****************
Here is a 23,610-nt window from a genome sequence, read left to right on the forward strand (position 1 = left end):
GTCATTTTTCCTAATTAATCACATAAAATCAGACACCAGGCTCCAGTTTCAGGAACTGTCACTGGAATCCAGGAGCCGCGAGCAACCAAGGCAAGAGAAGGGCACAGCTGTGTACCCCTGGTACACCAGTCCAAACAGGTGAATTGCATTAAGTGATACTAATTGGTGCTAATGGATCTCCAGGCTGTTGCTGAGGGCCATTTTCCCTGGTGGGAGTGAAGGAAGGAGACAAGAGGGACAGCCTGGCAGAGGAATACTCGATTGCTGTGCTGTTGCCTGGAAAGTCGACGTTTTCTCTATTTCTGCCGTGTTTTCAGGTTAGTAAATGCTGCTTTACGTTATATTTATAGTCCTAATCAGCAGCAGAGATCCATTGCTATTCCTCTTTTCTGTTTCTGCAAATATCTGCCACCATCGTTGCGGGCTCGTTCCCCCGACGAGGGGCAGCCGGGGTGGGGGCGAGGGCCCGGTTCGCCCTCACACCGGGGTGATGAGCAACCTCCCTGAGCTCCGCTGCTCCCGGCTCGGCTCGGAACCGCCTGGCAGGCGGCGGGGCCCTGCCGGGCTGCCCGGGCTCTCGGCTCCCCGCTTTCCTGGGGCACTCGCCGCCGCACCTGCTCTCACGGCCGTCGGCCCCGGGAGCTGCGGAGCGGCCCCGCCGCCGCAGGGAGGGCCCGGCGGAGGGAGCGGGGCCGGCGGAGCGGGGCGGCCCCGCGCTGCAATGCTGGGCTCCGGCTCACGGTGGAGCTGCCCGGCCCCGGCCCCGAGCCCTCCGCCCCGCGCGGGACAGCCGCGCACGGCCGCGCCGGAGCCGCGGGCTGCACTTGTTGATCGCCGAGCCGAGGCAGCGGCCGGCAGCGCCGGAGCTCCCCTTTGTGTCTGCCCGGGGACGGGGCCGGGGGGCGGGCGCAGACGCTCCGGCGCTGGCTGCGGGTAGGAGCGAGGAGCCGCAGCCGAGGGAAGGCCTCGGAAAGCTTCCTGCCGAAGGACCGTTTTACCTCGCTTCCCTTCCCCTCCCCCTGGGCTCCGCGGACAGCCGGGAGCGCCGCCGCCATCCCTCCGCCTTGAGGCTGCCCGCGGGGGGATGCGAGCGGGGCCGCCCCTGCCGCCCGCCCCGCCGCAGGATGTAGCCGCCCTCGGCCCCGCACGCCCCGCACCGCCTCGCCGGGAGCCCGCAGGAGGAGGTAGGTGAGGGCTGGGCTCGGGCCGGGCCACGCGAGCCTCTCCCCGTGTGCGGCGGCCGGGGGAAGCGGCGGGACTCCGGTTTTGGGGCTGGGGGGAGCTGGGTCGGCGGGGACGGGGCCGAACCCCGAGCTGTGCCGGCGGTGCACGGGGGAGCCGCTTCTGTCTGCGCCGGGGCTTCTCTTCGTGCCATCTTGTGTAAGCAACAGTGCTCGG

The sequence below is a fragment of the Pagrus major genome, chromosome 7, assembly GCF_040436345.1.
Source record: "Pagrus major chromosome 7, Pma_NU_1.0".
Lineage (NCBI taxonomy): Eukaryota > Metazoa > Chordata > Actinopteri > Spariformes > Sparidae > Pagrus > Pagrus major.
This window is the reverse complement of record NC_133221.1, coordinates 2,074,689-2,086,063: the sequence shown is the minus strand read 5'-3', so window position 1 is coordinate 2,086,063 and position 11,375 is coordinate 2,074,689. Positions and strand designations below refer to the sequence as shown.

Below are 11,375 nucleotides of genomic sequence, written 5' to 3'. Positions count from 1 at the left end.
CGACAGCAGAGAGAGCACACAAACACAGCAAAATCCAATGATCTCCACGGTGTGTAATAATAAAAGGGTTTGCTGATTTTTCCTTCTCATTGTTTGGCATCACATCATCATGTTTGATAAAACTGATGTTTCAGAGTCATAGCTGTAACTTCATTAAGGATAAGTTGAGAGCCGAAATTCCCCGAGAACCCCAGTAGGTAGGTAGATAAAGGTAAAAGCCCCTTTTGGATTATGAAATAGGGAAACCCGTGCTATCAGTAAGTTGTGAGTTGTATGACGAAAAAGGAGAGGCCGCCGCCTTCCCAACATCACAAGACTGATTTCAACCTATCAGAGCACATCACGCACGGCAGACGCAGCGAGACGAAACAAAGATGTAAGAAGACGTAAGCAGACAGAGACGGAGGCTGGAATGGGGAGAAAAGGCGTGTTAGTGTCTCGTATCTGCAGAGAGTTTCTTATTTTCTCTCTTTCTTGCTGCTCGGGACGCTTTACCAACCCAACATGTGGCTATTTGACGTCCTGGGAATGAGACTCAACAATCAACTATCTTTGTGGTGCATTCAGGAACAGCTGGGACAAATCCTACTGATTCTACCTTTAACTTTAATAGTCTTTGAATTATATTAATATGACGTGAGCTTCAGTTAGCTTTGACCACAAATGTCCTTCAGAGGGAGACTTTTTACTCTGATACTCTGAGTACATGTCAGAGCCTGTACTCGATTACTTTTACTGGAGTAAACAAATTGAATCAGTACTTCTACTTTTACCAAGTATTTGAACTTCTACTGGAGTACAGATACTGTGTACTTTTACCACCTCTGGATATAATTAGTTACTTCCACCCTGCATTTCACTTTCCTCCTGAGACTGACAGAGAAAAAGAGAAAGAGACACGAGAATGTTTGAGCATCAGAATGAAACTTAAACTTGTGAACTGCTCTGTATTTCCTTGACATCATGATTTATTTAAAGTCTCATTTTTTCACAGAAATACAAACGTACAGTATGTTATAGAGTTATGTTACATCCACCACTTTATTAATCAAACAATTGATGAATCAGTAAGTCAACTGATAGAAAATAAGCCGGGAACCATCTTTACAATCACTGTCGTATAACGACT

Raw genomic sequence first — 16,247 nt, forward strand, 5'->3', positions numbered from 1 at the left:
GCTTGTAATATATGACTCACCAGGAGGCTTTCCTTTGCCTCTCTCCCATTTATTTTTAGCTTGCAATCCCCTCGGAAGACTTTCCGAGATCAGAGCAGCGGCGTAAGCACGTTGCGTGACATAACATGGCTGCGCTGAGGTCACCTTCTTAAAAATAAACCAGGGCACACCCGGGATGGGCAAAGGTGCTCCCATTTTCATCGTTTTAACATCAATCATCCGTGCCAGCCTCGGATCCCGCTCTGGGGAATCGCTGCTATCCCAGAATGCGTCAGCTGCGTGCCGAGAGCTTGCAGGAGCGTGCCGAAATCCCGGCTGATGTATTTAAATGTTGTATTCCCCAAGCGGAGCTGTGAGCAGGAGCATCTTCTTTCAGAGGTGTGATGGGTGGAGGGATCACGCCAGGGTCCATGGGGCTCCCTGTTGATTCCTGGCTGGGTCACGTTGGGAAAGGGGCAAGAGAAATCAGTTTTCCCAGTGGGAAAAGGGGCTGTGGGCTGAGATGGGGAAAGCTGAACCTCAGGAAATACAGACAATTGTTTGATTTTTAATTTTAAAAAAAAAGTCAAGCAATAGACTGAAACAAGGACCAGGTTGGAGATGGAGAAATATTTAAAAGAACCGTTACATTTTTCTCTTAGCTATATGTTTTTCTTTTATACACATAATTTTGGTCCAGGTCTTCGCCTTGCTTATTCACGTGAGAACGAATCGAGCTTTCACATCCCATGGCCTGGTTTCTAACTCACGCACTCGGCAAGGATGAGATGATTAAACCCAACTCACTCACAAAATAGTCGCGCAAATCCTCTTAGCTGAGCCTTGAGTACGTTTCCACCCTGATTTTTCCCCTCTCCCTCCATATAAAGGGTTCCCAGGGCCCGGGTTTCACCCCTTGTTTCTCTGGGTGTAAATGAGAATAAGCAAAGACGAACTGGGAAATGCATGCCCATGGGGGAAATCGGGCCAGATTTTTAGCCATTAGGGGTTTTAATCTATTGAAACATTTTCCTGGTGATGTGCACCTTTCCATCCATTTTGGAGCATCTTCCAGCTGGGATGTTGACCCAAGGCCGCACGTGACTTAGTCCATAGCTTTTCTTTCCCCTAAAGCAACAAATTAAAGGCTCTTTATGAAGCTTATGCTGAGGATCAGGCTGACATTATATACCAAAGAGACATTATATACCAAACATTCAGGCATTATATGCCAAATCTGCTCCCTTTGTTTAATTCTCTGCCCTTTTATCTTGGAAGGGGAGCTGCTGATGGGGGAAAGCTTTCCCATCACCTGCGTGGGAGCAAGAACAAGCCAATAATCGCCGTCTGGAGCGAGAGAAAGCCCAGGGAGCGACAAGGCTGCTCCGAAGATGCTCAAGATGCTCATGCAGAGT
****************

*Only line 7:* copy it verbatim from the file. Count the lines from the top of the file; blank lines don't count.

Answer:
Below are 11,375 nucleotides of genomic sequence, written 5' to 3'. Positions count from 1 at the left end.